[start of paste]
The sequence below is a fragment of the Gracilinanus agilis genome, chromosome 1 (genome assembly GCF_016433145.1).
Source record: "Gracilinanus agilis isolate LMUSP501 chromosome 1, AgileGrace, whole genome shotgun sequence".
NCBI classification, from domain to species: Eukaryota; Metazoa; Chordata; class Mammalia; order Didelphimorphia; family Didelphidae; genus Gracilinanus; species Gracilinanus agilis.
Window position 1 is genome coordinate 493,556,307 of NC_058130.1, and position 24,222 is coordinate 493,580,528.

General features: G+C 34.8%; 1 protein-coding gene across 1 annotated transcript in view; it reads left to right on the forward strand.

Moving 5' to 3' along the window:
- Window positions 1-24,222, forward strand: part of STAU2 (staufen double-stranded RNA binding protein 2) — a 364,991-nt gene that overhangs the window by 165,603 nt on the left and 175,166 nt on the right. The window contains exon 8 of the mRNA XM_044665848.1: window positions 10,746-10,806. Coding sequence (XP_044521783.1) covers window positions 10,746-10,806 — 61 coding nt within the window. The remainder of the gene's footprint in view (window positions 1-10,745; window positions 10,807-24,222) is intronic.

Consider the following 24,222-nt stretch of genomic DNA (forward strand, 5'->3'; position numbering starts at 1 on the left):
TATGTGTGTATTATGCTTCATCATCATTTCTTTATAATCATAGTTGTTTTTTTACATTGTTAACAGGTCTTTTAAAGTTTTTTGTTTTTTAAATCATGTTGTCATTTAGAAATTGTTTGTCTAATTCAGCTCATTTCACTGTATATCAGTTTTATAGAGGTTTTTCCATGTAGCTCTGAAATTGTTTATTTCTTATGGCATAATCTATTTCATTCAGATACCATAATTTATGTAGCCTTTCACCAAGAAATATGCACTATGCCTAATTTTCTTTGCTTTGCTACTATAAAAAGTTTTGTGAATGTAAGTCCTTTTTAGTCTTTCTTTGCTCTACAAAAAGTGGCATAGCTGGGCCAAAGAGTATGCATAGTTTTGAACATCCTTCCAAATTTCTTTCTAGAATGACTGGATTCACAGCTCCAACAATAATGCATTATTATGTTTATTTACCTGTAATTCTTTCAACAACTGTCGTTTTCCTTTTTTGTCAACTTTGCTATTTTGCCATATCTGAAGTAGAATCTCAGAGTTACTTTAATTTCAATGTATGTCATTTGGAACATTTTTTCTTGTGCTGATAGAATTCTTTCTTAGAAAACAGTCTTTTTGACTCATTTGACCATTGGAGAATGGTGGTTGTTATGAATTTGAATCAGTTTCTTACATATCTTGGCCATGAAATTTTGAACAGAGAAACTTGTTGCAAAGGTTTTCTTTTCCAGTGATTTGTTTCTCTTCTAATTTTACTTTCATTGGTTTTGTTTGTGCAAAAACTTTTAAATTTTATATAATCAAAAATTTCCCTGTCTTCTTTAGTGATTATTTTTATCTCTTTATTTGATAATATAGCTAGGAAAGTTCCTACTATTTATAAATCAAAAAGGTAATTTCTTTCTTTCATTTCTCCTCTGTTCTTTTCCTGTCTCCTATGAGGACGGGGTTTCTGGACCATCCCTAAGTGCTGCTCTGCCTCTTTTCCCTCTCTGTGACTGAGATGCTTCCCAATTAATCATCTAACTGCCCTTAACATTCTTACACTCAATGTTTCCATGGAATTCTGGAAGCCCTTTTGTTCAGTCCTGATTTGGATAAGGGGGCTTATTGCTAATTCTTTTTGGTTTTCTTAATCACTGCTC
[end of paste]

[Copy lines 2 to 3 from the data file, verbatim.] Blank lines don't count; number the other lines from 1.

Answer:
Source record: "Gracilinanus agilis isolate LMUSP501 chromosome 1, AgileGrace, whole genome shotgun sequence".
NCBI classification, from domain to species: Eukaryota; Metazoa; Chordata; class Mammalia; order Didelphimorphia; family Didelphidae; genus Gracilinanus; species Gracilinanus agilis.